Additionally, you should eat fruits and vegetables along with your meals to make sure you get all essential nutrients you require. A dietician may be able to help you devise a meal plan if you have special dietary restrictions or want extra advice.

4. You're probably stressed out.

Stress is another common cause of chronic fatigue. Feeling stressed is exhausting; it has a myriad of symptoms, including those that affect your physical condition and ability to sleep. If you are stressed all of the time, then it’s important to take action to manage your stress or seek help from a professional healthcare provider such as a counselor or therapist to discuss your stress and apply coping mechanisms for it. Although stress is a part of life, it should never interfere with your day-to-day activities.

RELATED: Why Each Zodiac Sign Can't Sleep At Night

5. You might have a viral or bacterial infection.

Contracting the flu or a cold is never fun, but it’s especially problematic when your sickness interferes with your ability to function during the day. Whether you’re exhausted because you can’t get a full night’s sleep or because your body is spending so much time and energy fighting off the illness instead of keeping you awake, you’re bound to be tired.

However, chronic infections can be serious and have lasting effects that greatly impact your energy levels throughout the day. Chronic UTIs, strep throat and mononucleosis (mono for short) can often become chronic. Contact your doctor to find the best treatment plan to either eliminate the infection or control symptoms.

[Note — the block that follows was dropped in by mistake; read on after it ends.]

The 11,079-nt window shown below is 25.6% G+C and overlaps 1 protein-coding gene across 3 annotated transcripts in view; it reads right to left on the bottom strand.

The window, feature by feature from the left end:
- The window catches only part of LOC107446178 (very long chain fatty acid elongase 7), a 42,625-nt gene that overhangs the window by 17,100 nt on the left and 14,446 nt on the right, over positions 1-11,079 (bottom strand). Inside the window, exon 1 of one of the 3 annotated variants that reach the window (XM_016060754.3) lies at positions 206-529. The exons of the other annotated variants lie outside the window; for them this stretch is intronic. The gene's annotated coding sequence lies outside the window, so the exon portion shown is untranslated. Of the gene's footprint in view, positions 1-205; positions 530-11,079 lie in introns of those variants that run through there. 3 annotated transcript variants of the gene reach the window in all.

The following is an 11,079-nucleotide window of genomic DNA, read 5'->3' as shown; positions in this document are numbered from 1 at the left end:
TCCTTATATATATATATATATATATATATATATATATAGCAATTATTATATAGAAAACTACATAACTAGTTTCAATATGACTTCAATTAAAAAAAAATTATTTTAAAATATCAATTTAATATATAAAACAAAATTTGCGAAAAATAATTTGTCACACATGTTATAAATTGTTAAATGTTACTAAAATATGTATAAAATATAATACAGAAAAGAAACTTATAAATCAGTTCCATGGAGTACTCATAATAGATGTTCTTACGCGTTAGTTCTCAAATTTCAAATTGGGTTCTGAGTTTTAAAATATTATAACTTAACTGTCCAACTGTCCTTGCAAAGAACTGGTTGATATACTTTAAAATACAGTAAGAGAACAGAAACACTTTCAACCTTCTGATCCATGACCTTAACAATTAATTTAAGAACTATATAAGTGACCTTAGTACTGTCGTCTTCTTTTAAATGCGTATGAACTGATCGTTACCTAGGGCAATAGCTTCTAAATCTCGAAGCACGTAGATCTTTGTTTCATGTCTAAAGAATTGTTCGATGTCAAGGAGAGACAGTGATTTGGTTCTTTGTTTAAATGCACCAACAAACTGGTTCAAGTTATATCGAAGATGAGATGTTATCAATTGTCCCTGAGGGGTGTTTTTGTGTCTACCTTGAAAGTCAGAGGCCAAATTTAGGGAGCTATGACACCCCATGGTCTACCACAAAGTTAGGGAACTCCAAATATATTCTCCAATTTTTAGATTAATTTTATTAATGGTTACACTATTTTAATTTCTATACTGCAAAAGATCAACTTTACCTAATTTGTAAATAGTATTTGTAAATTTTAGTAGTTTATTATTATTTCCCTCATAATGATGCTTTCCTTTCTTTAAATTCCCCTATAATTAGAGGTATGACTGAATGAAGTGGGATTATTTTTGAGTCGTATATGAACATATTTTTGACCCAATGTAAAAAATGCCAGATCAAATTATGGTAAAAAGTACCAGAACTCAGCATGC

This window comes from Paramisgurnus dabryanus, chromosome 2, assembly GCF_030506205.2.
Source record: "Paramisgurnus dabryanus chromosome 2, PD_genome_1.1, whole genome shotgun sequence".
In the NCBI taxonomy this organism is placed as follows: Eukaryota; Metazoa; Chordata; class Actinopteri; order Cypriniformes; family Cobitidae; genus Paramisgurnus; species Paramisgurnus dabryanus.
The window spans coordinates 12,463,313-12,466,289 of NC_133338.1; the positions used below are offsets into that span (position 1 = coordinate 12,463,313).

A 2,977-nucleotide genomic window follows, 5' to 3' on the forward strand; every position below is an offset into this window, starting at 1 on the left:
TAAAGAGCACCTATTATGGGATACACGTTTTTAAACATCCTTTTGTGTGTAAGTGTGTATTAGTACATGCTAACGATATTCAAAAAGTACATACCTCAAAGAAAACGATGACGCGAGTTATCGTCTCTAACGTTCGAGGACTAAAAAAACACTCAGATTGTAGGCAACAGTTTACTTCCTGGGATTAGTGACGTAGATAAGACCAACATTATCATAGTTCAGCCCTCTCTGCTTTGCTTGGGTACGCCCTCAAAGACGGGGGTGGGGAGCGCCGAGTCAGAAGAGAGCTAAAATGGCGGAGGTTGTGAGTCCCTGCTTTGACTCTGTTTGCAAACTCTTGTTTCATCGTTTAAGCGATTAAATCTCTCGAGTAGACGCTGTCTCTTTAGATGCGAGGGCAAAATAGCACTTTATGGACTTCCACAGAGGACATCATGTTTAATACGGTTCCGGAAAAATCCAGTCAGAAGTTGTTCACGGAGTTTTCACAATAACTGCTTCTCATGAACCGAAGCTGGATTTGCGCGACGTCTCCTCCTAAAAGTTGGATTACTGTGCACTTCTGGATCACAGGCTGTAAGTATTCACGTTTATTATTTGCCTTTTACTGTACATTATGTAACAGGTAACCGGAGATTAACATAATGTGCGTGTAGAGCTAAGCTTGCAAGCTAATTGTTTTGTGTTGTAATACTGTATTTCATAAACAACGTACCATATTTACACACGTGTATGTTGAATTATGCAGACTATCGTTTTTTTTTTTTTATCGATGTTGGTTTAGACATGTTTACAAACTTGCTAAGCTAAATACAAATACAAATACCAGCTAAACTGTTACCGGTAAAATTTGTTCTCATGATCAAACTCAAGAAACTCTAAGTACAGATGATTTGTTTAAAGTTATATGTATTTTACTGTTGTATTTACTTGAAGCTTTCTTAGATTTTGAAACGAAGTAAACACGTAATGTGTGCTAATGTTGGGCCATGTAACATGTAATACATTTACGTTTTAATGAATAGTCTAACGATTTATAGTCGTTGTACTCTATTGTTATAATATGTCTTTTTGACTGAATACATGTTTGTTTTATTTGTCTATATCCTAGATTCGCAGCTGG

6. You could suffer from depression.

Depression is more than just feeling sad. In fact, depression has a bunch of symptoms related to your mood, memory and physical condition. Sleep disturbances are a big sign of depression (and many other things), so pay attention to your sleeping habits and note your energy levels throughout the day to enable a mental health professional to better diagnose you with depression, if you suspect that’s what you have.

If you’re so tired that even the smallest task of putting on your shoes or making your bed seem impossible and overwhelming, consider your emotional state. Even if you don’t have clinical depression, your emotions play a huge role in your daytime sleepiness.

7. If you're taking prescription or over-the-counter medications, they could mess with your sleep too.

While these are meant to heal you, they can have nasty side-effects. Antihistamines meant to regulate allergies, blood pressure medications and so many other types of medications have the unfortunate effect of inducing sleepiness and fatigue. To counteract this, your physician may prescribe you additional medication or advise you to change medications in favor of another kind in hopes that your body will respond differently to a new medication.

Of course, some medications are designed to help you sleep and will produce fatigue, so you may always try natural melatonin pills or other sleep aids as well.

8. Or it could be a number of other chronic health conditions.

From Chronic Fatigue Syndrome (CFS) to fibromyalgia, there’s no shortage of health conditions that can drain you of your energy. If you’re constantly tired and are experiencing other concerning symptoms, talk to your doctor about the possibility of you having a more serious health condition. While it may not be the most likely cause of your chronic fatigue, it’s good to check up on your body.

RELATED: 20 Ways To Start Sleeping Better & Stop Feeling So Tired All The Time

Meaghan Summers is a writer who covers astrology, pop culture and relationship topics.